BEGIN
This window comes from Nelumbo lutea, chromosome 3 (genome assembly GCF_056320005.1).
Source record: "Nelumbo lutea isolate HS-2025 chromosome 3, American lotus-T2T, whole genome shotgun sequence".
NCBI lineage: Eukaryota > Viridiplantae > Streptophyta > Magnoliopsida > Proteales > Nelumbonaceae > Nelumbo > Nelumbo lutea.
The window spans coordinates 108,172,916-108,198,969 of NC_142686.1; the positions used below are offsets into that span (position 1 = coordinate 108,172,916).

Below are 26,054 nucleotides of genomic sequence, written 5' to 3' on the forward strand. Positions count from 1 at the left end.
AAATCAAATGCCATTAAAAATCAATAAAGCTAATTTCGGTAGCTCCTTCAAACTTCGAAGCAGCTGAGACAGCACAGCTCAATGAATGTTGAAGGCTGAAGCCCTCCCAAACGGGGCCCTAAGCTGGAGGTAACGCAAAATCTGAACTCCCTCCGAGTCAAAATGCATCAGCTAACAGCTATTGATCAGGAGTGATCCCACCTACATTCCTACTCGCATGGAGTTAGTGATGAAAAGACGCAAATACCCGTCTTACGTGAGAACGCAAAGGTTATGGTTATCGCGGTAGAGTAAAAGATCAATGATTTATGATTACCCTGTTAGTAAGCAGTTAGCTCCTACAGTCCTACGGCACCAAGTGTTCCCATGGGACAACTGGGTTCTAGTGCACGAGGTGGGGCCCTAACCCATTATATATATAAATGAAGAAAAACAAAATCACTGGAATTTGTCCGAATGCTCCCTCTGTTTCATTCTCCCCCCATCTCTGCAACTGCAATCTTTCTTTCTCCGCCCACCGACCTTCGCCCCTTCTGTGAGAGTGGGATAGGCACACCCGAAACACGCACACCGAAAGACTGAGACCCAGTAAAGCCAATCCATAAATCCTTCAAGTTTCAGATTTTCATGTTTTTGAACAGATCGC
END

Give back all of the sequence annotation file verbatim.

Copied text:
This window comes from Nelumbo lutea, chromosome 3 (genome assembly GCF_056320005.1).
Source record: "Nelumbo lutea isolate HS-2025 chromosome 3, American lotus-T2T, whole genome shotgun sequence".
NCBI lineage: Eukaryota > Viridiplantae > Streptophyta > Magnoliopsida > Proteales > Nelumbonaceae > Nelumbo > Nelumbo lutea.
The window spans coordinates 108,172,916-108,198,969 of NC_142686.1; the positions used below are offsets into that span (position 1 = coordinate 108,172,916).

Below are 26,054 nucleotides of genomic sequence, written 5' to 3' on the forward strand. Positions count from 1 at the left end.
AAATCAAATGCCATTAAAAATCAATAAAGCTAATTTCGGTAGCTCCTTCAAACTTCGAAGCAGCTGAGACAGCACAGCTCAATGAATGTTGAAGGCTGAAGCCCTCCCAAACGGGGCCCTAAGCTGGAGGTAACGCAAAATCTGAACTCCCTCCGAGTCAAAATGCATCAGCTAACAGCTATTGATCAGGAGTGATCCCACCTACATTCCTACTCGCATGGAGTTAGTGATGAAAAGACGCAAATACCCGTCTTACGTGAGAACGCAAAGGTTATGGTTATCGCGGTAGAGTAAAAGATCAATGATTTATGATTACCCTGTTAGTAAGCAGTTAGCTCCTACAGTCCTACGGCACCAAGTGTTCCCATGGGACAACTGGGTTCTAGTGCACGAGGTGGGGCCCTAACCCATTATATATATAAATGAAGAAAAACAAAATCACTGGAATTTGTCCGAATGCTCCCTCTGTTTCATTCTCCCCCCATCTCTGCAACTGCAATCTTTCTTTCTCCGCCCACCGACCTTCGCCCCTTCTGTGAGAGTGGGATAGGCACACCCGAAACACGCACACCGAAAGACTGAGACCCAGTAAAGCCAATCCATAAATCCTTCAAGTTTCAGATTTTCATGTTTTTGAACAGATCGC